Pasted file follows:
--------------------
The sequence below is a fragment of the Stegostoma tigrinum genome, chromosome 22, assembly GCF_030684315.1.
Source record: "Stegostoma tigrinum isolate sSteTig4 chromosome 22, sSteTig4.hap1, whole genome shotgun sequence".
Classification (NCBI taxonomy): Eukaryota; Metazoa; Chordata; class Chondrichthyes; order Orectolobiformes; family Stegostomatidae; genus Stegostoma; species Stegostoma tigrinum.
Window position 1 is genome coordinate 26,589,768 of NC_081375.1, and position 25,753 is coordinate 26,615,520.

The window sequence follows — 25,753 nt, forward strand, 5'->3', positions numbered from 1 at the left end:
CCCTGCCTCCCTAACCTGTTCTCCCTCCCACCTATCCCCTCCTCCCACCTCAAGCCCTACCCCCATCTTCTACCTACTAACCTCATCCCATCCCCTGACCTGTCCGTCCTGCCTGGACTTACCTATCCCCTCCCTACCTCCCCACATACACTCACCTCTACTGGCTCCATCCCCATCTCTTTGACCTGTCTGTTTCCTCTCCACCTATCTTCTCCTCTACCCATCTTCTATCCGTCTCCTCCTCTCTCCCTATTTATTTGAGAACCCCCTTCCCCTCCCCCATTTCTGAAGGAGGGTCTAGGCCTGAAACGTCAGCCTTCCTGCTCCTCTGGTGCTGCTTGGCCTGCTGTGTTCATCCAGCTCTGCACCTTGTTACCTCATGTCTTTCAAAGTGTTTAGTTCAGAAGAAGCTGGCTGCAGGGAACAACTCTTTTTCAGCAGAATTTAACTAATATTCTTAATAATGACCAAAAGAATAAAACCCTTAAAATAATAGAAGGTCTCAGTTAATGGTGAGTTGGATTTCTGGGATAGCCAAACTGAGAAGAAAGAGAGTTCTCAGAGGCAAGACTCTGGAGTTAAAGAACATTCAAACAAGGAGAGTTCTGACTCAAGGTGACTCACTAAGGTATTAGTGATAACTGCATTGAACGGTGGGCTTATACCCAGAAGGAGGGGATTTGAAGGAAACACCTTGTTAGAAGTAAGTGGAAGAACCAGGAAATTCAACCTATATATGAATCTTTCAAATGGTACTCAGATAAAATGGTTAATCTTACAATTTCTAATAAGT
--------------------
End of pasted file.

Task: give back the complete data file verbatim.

The sequence below is a fragment of the Stegostoma tigrinum genome, chromosome 22, assembly GCF_030684315.1.
Source record: "Stegostoma tigrinum isolate sSteTig4 chromosome 22, sSteTig4.hap1, whole genome shotgun sequence".
Classification (NCBI taxonomy): Eukaryota; Metazoa; Chordata; class Chondrichthyes; order Orectolobiformes; family Stegostomatidae; genus Stegostoma; species Stegostoma tigrinum.
Window position 1 is genome coordinate 26,589,768 of NC_081375.1, and position 25,753 is coordinate 26,615,520.

The window sequence follows — 25,753 nt, forward strand, 5'->3', positions numbered from 1 at the left end:
CCCTGCCTCCCTAACCTGTTCTCCCTCCCACCTATCCCCTCCTCCCACCTCAAGCCCTACCCCCATCTTCTACCTACTAACCTCATCCCATCCCCTGACCTGTCCGTCCTGCCTGGACTTACCTATCCCCTCCCTACCTCCCCACATACACTCACCTCTACTGGCTCCATCCCCATCTCTTTGACCTGTCTGTTTCCTCTCCACCTATCTTCTCCTCTACCCATCTTCTATCCGTCTCCTCCTCTCTCCCTATTTATTTGAGAACCCCCTTCCCCTCCCCCATTTCTGAAGGAGGGTCTAGGCCTGAAACGTCAGCCTTCCTGCTCCTCTGGTGCTGCTTGGCCTGCTGTGTTCATCCAGCTCTGCACCTTGTTACCTCATGTCTTTCAAAGTGTTTAGTTCAGAAGAAGCTGGCTGCAGGGAACAACTCTTTTTCAGCAGAATTTAACTAATATTCTTAATAATGACCAAAAGAATAAAACCCTTAAAATAATAGAAGGTCTCAGTTAATGGTGAGTTGGATTTCTGGGATAGCCAAACTGAGAAGAAAGAGAGTTCTCAGAGGCAAGACTCTGGAGTTAAAGAACATTCAAACAAGGAGAGTTCTGACTCAAGGTGACTCACTAAGGTATTAGTGATAACTGCATTGAACGGTGGGCTTATACCCAGAAGGAGGGGATTTGAAGGAAACACCTTGTTAGAAGTAAGTGGAAGAACCAGGAAATTCAACCTATATATGAATCTTTCAAATGGTACTCAGATAAAATGGTTAATCTTACAATTTCTAATAAGT